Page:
Oooh, yes, yes, yes.

Love is the most dangerous magic of all....

Something terrifying is waiting for Tessa Gray in London's Downworld, where vampires, warlocks and other supernatural folk stalk the gaslit streets. Tessa seeks refuge with the Shadowhunters, a band of warriors dedicated to ridding the world of demons. Tessa finds herself fascinated by and torn between two best friends....

First in the best-selling prequel series to The Mortal Instruments, set in Victorian London.

Bought this on a whim. I occasionally get this mad fantasy itch and go hunting for something to scratch it. I'm exceedingly picky and haven't had much luck lately, but this one was delightful. Ticked all the boxes. Something almost Diana Wynne Jones-esque about it, with the kick-ass female character, the moody, broody Welsh arsehole of a magical male lead, and the detailed fantastical world in which they live. I guess DWJ meets Rivers of London. Very enjoyable, and choosing between Will and Jem is impossible. 

There's a lovely lick of steampunk in there, with an army of demonic automatons and, of course, the titular clockwork angel. 

I also loved that each chapter started with a homage to some of the greatest gothic and classic verse. Rossetti's Goblin Market was in there, Byron, Wilde, Kipling and Tennyson. It was joyous. A chocolate box of fancies. You can find a full list here.

It's not a long life, killing demons; one tends to die young, and then they burn your body - dust to dust, in the literal sense. And then we vanish into the shadows of history, nary a mark on the page of a mundane book to remind the world that once we existed at all.

*

"Nice place to live, isn't it? Let's hope they left something behind other than filth. Forwarding addresses, a few severed limbs, a prostitute or two..."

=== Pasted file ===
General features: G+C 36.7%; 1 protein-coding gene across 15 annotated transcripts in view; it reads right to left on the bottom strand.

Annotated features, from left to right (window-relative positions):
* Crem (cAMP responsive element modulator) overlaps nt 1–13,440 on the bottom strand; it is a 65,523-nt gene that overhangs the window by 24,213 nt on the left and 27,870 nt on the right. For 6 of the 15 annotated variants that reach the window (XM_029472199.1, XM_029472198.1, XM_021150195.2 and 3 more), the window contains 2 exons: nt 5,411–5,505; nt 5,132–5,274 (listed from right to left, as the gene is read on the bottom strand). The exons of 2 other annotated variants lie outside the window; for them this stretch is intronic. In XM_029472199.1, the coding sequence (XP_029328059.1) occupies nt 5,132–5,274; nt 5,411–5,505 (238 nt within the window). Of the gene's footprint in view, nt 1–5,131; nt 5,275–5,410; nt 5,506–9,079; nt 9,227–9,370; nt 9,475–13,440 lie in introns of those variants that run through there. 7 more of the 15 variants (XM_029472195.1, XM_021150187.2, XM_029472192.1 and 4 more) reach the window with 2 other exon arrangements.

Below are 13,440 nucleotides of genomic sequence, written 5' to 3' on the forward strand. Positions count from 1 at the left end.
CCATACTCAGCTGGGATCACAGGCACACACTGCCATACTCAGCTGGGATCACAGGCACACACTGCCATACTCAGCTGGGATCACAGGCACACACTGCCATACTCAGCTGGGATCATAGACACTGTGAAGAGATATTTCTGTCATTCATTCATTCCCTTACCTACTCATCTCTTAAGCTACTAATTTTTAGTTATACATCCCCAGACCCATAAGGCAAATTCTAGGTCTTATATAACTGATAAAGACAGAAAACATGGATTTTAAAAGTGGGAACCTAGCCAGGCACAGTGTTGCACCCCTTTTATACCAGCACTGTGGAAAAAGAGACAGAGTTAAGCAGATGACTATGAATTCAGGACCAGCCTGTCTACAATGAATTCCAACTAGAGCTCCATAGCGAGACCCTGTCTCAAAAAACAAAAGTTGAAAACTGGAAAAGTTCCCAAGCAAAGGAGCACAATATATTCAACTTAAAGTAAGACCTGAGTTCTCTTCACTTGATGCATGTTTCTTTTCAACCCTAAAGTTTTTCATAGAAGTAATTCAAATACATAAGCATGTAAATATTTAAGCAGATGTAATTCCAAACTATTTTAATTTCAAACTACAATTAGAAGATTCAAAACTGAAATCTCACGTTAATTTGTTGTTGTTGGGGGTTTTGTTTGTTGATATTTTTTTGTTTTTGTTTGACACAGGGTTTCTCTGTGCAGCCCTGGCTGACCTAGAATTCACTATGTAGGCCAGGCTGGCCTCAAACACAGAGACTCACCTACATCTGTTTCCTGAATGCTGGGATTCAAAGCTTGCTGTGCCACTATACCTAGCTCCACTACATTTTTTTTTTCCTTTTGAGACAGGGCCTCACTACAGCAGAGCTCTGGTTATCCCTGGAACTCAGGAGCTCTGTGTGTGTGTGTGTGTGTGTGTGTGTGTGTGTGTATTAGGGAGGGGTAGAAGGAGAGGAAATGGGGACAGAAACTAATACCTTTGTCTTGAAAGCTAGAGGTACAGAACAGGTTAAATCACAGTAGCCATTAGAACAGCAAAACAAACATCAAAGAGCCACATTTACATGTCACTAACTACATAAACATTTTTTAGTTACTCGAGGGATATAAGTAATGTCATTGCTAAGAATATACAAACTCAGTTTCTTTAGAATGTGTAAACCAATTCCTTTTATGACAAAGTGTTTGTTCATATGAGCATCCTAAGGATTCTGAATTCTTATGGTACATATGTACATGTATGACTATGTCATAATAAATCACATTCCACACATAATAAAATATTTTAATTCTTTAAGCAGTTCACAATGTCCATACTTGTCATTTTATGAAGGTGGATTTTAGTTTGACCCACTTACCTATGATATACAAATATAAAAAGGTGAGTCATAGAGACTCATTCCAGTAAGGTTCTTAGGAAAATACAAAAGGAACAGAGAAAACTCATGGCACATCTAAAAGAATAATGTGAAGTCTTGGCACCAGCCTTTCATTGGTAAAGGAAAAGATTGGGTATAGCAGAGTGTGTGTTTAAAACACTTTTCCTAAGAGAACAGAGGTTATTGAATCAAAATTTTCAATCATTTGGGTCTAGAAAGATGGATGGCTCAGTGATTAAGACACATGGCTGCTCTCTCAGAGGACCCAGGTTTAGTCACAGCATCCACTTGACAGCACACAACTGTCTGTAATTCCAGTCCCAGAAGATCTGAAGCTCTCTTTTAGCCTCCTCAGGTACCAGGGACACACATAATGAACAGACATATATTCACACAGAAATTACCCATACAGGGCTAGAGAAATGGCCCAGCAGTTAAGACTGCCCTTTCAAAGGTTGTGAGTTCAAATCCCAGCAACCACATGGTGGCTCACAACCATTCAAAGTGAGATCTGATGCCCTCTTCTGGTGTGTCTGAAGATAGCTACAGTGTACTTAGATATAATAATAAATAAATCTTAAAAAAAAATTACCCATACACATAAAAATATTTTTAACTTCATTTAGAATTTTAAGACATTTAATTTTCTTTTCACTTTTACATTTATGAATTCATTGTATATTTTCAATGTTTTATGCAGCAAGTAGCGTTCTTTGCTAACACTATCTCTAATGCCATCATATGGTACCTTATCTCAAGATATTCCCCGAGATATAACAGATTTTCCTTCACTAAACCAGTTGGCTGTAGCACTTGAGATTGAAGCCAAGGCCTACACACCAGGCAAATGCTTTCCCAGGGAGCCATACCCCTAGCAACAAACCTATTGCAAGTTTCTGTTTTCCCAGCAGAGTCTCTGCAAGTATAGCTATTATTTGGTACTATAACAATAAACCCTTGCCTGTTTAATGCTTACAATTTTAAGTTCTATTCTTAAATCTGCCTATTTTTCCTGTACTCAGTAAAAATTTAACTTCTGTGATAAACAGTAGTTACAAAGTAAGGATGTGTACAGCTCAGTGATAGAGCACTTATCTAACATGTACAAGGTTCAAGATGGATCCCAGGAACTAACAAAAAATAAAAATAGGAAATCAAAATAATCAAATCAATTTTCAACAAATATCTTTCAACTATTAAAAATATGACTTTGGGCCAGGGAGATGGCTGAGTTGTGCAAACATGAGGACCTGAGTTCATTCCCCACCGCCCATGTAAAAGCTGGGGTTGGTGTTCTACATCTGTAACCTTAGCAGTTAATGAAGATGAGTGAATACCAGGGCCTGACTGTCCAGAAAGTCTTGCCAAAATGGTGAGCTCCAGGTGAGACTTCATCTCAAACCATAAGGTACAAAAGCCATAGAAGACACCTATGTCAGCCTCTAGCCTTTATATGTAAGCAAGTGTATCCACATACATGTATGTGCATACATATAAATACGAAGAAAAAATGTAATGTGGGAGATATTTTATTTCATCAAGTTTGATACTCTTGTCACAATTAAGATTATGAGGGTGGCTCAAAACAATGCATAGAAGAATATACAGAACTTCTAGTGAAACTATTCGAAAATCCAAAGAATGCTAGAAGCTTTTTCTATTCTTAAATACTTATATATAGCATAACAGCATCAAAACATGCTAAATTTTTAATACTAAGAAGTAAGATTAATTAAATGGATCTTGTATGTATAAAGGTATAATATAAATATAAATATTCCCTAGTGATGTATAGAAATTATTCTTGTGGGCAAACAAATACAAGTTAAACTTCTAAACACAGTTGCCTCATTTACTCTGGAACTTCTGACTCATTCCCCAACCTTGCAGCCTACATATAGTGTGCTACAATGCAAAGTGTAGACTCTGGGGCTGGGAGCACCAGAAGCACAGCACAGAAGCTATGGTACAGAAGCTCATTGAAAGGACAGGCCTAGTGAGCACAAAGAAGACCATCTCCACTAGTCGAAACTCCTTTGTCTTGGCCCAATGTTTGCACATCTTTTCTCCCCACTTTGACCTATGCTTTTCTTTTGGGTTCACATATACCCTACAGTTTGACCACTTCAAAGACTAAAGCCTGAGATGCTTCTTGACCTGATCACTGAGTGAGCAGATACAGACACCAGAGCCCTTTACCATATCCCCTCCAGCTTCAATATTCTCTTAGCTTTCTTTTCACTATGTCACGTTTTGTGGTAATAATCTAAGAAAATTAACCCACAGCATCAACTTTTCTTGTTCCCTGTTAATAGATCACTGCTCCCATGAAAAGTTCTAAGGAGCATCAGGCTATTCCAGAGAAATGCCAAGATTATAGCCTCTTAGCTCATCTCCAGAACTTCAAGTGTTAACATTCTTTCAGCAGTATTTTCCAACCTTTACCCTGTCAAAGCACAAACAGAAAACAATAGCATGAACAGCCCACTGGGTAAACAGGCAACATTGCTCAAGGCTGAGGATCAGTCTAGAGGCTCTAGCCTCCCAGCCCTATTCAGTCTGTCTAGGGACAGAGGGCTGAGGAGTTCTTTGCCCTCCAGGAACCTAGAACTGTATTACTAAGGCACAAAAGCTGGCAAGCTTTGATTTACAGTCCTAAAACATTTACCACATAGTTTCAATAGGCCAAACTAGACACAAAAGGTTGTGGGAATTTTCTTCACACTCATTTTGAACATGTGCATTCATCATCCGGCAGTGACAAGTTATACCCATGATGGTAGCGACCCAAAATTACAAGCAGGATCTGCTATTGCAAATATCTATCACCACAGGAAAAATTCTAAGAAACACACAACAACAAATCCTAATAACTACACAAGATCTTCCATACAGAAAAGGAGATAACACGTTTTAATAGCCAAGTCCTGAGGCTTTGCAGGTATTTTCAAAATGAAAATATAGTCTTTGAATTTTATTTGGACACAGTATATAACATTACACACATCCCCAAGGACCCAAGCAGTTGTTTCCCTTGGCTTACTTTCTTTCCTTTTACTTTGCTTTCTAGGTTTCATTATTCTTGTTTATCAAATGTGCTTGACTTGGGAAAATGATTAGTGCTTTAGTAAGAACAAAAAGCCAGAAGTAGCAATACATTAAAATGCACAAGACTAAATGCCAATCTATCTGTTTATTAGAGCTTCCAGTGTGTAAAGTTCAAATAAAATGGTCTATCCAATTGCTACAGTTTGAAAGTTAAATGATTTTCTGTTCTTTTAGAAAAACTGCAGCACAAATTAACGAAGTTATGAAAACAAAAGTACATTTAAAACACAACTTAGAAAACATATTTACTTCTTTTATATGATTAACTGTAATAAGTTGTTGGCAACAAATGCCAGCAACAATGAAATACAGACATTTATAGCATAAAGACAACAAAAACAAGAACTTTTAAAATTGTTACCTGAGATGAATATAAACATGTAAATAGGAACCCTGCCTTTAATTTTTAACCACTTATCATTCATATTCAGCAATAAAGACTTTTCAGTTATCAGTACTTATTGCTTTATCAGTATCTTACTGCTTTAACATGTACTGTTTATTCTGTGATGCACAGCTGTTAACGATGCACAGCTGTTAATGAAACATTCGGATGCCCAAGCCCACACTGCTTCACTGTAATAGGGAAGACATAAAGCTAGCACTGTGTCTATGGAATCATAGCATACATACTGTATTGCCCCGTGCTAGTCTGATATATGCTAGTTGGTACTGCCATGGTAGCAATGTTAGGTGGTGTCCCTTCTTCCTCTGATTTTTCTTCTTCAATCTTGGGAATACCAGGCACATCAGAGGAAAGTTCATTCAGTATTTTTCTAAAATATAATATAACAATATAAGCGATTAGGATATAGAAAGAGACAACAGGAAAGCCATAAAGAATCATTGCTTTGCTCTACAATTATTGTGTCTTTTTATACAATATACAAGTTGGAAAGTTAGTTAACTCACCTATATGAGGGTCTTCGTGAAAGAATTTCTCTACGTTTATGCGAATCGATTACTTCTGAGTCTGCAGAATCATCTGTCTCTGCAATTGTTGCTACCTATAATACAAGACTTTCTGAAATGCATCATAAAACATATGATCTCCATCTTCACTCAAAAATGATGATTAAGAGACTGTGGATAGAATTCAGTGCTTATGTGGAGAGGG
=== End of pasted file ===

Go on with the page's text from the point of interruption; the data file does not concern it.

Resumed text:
"Indeed. Perhaps, if we're fortunate, we can still catch syphilis."

*
"Almost the first thing I realized when I came here was that my father never thought of himself as British, not the way an Englishman would. Real Englishmen are British first, and gentlemen second. Whatever else it is they might be—a doctor, a magistrate or landowner—comes third. For Shadowhunters it’s different. We are Nephilim, first and foremost, and only after that do we make a nod to whatever country we might have been born and bred in. And as for third, there is no third. We are only ever Shadowhunters. When other Nephilim look at me, they see only a Shadowhunter. Not like mundanes, who look at me and see a boy who is not entirely foreign but not quite like them either."

*

"They have all kinds of odd magic and things in Wales, you know."

(I think this formed the Howl connection for me).

Warlocks in this are known as 'Lilith’s Children,' which has been an interesting part about my research for Sargon. The name Lilith comes from the word lil in Sumerian, lilu (m)/lilitu (f) in Akkadian. They are spirits of the unburied deceased. They can also appear in child form, Sumerian kiskil lila, Akkadian ardat-lili, and rank among the type of demons that need to be banished. (Thanks to Leif Inselmann for that information). So, the thing about warlocks and procreation makes sense, as the Children of Lilith are dead anyway. 

The only thing that gave me pause was the pronunciation of Boudicca/Boadicea throughout the book. In the UK, she's commonly pronounced Boudicca (boo-dika) or, for the Romanisation, Boadicea (bow-da-see-a). The latter is usually among the older generation, I think? There has been a shift towards Boudicca over the years. However, the book narration keeps referring to her as bowa-da-see-a, which I'd never heard before. 


(click to enlarge)


So, according to the phonetics it is a legitimate pronunciation, though it's not one I'd ever heard before. It makes sense when the American character says it that way, but it's much more common to drop the (ɘ) in British English or use the modern pronunciation, Boudicca. I suppose they kept the pronunciation the same throughout so as not to confuse listeners too much, but as the American character learns about Boadicea from an English character, it might have been better to go with a more common British pronunciation. 

I realise I'm over-thinking this. Either way, Boadicea /Boudicca wins the prize for the most confusing name in history, and the narration of the audiobook was absolutely excellent. 

Highly recommend. I very rarely get into a series, but I downloaded the second one of these before I'd even finished the first.

Monday, 11 October 2021

The Tale of Genji - Vol I



Okay, well... this isn't the review I was hoping to write about the world's first novel. But, what good is a review if it isn't honest?